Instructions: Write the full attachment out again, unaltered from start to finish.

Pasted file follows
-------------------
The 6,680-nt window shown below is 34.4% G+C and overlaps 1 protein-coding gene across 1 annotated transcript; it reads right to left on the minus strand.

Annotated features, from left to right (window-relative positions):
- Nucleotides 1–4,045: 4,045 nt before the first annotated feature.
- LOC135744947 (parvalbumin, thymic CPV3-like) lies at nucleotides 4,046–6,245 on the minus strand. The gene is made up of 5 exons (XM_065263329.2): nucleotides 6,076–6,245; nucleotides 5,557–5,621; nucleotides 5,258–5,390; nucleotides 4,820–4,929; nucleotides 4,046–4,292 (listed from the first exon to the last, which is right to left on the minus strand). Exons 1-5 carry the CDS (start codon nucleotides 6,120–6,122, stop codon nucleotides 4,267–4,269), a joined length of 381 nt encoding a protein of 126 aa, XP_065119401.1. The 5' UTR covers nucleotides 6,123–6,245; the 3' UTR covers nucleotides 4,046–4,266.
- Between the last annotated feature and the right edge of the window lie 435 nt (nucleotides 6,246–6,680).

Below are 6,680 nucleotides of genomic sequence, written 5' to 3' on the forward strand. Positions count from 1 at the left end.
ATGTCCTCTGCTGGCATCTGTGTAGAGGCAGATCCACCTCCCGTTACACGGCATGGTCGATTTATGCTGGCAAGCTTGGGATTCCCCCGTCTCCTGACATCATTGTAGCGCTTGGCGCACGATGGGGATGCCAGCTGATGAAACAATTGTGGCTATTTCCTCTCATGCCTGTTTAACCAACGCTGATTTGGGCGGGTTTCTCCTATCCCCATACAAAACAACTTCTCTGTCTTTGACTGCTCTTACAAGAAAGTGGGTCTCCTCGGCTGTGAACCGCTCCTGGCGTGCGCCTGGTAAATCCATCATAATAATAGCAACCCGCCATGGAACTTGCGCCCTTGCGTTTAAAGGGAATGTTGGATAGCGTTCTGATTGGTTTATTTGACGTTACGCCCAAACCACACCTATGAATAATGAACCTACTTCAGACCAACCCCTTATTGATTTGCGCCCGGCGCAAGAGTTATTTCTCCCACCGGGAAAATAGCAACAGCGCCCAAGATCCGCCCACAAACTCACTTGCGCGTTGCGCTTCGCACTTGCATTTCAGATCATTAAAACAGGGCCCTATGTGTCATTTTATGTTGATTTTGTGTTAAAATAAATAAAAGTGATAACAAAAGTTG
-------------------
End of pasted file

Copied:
The 6,680-nt window shown below is 34.4% G+C and overlaps 1 protein-coding gene across 1 annotated transcript; it reads right to left on the minus strand.

Annotated features, from left to right (window-relative positions):
- Nucleotides 1–4,045: 4,045 nt before the first annotated feature.
- LOC135744947 (parvalbumin, thymic CPV3-like) lies at nucleotides 4,046–6,245 on the minus strand. The gene is made up of 5 exons (XM_065263329.2): nucleotides 6,076–6,245; nucleotides 5,557–5,621; nucleotides 5,258–5,390; nucleotides 4,820–4,929; nucleotides 4,046–4,292 (listed from the first exon to the last, which is right to left on the minus strand). Exons 1-5 carry the CDS (start codon nucleotides 6,120–6,122, stop codon nucleotides 4,267–4,269), a joined length of 381 nt encoding a protein of 126 aa, XP_065119401.1. The 5' UTR covers nucleotides 6,123–6,245; the 3' UTR covers nucleotides 4,046–4,266.
- Between the last annotated feature and the right edge of the window lie 435 nt (nucleotides 6,246–6,680).

Below are 6,680 nucleotides of genomic sequence, written 5' to 3' on the forward strand. Positions count from 1 at the left end.
ATGTCCTCTGCTGGCATCTGTGTAGAGGCAGATCCACCTCCCGTTACACGGCATGGTCGATTTATGCTGGCAAGCTTGGGATTCCCCCGTCTCCTGACATCATTGTAGCGCTTGGCGCACGATGGGGATGCCAGCTGATGAAACAATTGTGGCTATTTCCTCTCATGCCTGTTTAACCAACGCTGATTTGGGCGGGTTTCTCCTATCCCCATACAAAACAACTTCTCTGTCTTTGACTGCTCTTACAAGAAAGTGGGTCTCCTCGGCTGTGAACCGCTCCTGGCGTGCGCCTGGTAAATCCATCATAATAATAGCAACCCGCCATGGAACTTGCGCCCTTGCGTTTAAAGGGAATGTTGGATAGCGTTCTGATTGGTTTATTTGACGTTACGCCCAAACCACACCTATGAATAATGAACCTACTTCAGACCAACCCCTTATTGATTTGCGCCCGGCGCAAGAGTTATTTCTCCCACCGGGAAAATAGCAACAGCGCCCAAGATCCGCCCACAAACTCACTTGCGCGTTGCGCTTCGCACTTGCATTTCAGATCATTAAAACAGGGCCCTATGTGTCATTTTATGTTGATTTTGTGTTAAAATAAATAAAAGTGATAACAAAAGTTG